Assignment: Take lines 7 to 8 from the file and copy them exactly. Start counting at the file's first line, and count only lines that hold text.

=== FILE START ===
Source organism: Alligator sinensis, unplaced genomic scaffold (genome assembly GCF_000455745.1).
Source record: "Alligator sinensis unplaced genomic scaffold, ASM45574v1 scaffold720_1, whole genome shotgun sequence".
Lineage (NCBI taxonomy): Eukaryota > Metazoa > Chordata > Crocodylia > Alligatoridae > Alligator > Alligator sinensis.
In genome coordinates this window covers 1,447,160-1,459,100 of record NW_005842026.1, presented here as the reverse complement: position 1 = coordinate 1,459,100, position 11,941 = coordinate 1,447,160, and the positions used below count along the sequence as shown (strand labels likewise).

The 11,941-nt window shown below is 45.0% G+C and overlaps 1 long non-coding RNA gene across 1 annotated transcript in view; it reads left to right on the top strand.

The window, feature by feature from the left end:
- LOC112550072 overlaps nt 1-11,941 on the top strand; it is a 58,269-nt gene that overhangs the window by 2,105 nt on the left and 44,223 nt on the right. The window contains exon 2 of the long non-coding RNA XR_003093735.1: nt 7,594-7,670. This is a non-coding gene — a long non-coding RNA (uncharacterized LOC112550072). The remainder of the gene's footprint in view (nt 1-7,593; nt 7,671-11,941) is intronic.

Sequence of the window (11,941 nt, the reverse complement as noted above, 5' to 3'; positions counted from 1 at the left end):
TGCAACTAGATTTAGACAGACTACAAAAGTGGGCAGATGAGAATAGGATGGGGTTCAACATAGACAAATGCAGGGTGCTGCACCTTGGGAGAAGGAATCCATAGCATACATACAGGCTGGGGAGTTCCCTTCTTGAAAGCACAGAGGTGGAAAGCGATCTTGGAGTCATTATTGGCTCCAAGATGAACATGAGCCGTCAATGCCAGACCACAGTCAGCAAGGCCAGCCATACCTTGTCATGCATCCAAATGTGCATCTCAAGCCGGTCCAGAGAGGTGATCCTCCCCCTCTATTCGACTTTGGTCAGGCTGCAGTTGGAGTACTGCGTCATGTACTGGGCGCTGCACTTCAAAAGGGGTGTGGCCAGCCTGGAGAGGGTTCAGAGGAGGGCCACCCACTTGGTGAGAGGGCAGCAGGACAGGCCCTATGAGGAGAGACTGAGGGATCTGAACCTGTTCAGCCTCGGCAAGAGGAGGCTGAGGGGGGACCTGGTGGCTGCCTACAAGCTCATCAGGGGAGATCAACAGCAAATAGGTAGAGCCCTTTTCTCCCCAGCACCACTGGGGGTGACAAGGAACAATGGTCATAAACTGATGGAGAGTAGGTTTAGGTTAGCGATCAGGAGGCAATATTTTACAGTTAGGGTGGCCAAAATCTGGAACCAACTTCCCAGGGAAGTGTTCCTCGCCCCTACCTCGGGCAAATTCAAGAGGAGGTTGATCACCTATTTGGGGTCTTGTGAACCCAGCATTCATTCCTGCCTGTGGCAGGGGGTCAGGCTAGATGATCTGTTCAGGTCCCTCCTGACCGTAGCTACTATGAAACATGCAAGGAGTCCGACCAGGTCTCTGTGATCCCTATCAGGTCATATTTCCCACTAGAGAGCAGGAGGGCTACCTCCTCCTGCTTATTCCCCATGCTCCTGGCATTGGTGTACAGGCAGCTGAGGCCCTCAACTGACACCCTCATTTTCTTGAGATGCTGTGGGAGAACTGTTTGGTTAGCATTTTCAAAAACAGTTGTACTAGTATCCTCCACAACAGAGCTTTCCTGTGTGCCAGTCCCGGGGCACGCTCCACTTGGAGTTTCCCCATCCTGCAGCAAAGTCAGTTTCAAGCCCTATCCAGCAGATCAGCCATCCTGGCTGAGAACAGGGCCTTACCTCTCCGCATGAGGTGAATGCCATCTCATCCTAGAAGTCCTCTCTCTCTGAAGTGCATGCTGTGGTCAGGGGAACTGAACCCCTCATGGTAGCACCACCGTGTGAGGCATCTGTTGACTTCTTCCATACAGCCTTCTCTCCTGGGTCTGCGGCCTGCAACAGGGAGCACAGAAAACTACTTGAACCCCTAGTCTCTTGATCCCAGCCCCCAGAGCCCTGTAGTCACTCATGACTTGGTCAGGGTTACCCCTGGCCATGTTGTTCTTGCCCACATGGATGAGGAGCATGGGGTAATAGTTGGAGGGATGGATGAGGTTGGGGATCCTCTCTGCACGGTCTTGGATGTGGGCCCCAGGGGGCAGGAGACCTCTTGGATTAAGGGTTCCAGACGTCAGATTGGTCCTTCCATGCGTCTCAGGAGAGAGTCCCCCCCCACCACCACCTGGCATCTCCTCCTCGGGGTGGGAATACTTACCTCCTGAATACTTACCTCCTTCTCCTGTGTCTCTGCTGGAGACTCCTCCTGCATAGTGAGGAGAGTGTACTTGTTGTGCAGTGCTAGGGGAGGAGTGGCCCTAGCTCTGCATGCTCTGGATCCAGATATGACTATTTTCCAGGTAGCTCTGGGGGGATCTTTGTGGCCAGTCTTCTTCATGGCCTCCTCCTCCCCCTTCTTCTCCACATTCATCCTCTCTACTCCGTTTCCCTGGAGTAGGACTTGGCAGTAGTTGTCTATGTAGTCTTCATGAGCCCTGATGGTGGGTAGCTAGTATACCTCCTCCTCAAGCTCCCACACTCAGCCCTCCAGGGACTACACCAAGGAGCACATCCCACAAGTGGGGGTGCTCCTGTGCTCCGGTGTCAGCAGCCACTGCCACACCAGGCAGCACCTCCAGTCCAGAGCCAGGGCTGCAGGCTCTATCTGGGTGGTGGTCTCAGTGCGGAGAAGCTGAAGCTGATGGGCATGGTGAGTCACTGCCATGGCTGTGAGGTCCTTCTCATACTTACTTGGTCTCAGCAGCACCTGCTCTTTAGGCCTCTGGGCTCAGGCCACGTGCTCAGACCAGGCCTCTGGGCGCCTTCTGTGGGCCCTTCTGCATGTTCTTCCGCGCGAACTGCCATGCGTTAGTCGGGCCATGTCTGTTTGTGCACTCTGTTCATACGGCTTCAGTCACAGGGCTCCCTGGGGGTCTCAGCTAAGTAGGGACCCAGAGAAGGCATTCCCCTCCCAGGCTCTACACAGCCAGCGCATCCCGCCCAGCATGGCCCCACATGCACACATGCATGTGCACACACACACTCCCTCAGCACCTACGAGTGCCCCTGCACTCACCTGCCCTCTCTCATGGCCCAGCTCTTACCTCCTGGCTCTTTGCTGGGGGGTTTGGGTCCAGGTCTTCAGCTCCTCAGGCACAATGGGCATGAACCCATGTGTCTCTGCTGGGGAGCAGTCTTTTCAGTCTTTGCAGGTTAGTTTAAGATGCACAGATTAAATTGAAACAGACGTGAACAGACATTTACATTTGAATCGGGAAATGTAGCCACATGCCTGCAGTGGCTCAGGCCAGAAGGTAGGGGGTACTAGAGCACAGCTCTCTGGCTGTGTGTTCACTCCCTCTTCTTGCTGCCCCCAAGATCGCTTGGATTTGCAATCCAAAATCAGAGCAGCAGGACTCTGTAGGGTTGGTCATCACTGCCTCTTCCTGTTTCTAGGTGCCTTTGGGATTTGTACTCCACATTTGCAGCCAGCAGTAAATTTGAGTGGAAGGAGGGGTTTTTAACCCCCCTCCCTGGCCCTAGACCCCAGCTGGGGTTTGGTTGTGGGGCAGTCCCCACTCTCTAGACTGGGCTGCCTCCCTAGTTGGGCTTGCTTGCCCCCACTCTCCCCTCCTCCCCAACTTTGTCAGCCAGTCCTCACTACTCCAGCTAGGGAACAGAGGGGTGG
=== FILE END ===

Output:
- LOC112550072 overlaps nt 1-11,941 on the top strand; it is a 58,269-nt gene that overhangs the window by 2,105 nt on the left and 44,223 nt on the right. The window contains exon 2 of the long non-coding RNA XR_003093735.1: nt 7,594-7,670. This is a non-coding gene — a long non-coding RNA (uncharacterized LOC112550072). The remainder of the gene's footprint in view (nt 1-7,593; nt 7,671-11,941) is intronic.

Sequence of the window (11,941 nt, the reverse complement as noted above, 5' to 3'; positions counted from 1 at the left end):